Indian Identity in Guyana and Trinidad
How Indian descendants maintained their culture and grew their influence in the Caribbean
Winner of the 2019 Gordon K. & Sybil Lewis Book Award
In 1833, the abolition of slavery in the British Empire led to the import of exploited South Asian indentured workers in the Caribbean under extreme oppression. Dave Ramsaran and Linden F. Lewis concentrate on the Indian descendants' processes of mixing, assimilating, and adapting while trying desperately to hold on to that which marks a group of people as distinct.
In some ways, the lived experience of the Indian community in Guyana and Trinidad represents a cultural contradiction of belonging and non-belonging. In other parts of the Caribbean, people of Indian descent seem so absorbed by the more dominant African culture and through intermarriage that Indo-Caribbean heritage seems less central.
In this collaboration based on focus groups, in-depth interviews, and observation, sociologists Ramsaran and Lewis lay out a context within which to develop a broader view of Indians in Guyana and Trinidad, a numerical majority in both countries. They address issues of race and ethnicity but move beyond these familiar aspects to track such factors as ritual, gender, family, and daily life. Ramsaran and Lewis gauge not only an unrelenting process of assimilative creolization on these descendants of India, but also the resilience of this culture in the face of modernization and globalization.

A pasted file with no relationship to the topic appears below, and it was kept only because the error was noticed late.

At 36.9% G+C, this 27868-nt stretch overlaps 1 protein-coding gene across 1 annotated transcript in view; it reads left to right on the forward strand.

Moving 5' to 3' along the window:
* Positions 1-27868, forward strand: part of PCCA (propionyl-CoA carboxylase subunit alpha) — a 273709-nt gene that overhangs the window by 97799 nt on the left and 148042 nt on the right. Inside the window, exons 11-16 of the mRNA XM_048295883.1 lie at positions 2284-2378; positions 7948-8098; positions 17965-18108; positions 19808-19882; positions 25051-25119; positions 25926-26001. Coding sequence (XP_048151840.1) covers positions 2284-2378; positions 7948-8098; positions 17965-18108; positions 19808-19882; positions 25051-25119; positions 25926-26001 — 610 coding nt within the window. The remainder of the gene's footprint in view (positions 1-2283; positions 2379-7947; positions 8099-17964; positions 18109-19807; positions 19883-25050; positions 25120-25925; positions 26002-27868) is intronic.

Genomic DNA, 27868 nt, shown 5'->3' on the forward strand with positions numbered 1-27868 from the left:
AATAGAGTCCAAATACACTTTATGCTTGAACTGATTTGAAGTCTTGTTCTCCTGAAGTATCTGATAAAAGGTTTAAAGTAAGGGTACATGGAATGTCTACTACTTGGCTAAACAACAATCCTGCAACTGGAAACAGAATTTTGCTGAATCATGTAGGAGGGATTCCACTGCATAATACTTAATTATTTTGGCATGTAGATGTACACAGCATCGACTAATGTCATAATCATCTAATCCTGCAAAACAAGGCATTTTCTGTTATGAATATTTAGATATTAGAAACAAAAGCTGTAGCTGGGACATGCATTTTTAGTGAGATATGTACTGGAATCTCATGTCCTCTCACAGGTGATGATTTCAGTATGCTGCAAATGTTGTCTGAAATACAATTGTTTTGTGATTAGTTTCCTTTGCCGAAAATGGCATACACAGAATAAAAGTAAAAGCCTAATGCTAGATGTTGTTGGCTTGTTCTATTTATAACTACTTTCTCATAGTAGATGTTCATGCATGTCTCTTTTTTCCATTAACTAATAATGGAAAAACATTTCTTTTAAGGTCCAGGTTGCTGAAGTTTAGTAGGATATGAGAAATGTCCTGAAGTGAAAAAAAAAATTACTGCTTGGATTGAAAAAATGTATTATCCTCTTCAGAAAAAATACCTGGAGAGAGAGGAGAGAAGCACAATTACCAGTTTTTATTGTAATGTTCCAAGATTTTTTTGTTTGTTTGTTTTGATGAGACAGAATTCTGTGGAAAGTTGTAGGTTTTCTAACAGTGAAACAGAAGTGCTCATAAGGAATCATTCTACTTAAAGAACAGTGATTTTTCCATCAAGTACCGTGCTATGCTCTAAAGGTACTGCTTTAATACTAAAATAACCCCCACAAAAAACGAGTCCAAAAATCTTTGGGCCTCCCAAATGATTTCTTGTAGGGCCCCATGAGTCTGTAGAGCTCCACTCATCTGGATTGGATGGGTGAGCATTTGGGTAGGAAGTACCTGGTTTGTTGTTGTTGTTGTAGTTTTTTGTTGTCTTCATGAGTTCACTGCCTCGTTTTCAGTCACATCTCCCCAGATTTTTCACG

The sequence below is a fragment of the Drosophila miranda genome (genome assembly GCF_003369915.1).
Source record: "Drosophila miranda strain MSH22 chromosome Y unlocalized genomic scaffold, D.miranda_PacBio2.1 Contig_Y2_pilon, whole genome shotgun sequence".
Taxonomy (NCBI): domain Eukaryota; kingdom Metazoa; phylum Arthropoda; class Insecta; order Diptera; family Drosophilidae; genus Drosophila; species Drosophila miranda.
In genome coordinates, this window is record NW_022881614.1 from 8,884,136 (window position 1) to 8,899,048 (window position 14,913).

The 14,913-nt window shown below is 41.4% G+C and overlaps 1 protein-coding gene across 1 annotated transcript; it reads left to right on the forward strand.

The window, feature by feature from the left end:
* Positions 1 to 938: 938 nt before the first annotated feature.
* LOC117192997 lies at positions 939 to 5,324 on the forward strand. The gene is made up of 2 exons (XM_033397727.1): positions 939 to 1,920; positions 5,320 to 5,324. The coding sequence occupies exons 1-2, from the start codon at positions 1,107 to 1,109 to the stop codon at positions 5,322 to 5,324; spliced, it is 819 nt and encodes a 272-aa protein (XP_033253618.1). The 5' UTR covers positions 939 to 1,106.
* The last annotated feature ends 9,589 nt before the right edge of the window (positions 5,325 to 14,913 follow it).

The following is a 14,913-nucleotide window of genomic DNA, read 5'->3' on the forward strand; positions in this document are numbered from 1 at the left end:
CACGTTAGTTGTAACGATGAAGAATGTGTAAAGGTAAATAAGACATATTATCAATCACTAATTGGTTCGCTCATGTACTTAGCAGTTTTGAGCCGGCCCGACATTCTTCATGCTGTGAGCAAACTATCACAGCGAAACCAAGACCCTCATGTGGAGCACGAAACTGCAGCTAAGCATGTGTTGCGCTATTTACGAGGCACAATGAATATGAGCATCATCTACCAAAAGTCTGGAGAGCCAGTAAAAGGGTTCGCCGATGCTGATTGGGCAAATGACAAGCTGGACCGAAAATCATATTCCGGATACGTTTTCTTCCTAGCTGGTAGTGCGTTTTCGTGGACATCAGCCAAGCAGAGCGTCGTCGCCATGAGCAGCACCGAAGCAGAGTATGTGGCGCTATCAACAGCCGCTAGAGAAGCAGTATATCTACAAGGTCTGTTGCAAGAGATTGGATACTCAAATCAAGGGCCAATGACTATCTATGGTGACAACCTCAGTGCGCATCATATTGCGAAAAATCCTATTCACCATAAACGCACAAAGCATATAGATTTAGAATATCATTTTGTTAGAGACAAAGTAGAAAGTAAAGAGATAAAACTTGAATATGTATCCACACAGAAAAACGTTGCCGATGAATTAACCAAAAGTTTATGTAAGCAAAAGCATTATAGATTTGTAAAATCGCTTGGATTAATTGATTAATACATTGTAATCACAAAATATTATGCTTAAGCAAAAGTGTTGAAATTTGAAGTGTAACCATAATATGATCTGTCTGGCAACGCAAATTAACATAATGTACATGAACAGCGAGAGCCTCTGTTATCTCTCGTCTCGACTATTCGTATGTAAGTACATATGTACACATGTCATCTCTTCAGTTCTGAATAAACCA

A relevant and up-to-date depiction of the way in which the eternal ambivalence of cultural flux and persistence shapes the lived experience of still understudied Caribbean communities.- Hans de Kruijf, Utrecht University, European Review of Latin American and Caribbean Studies
Sociologists Lewis and Ramsaran employ ethnography, economics, history, and gender studies to explore the culturally adaptive strategies used by persons of southeast Asian Indian descent in the Caribbean. The authors consider, for example, the ways intergroup conflict initiated by European colonizers on their African slaves and Indian indentured laborers plays out even in today’s racial dynamics. Globalization’s effects are also examined—in particular, the process of creolization. The authors contend that creolization in Trinidad and Guyana is more or less a derivative of experiences of the aforementioned European colonizers and their African slaves: this predominating experience thus places Caribbean Indians in a conundrum as they grapple with how their own identity fits into this experience and how they are to maintain it. A sizable portion of this very readable book deals with such questions, using some fine ethnographic work. There are some other nuggets of discussion that persons not normally attracted to interethnic studies could find interesting, such as a global treatment of the varying types of masculinity, including the predatory version practiced by twenty-first-century oligarchs.- W. J. Nelson, emeritus professor, Shaw University, CHOICE, February 2019, Vol. 56 No. 6
Ramsaran and Lewis have the courage to confront difficult political truths and dispel convenient mythologies that for too long sustained a one-dimensional view of Indian populations in Trinidad and Guyana. In Caribbean Masala, they unsettle dominant notions of what constitutes ethnic or racial boundaries, producing a new blend of identity that might be constituted as Asian Caribbeanness.- Patricia Mohammed, professor of gender and cultural studies, University of the West Indies, St. Augustine, Trinidad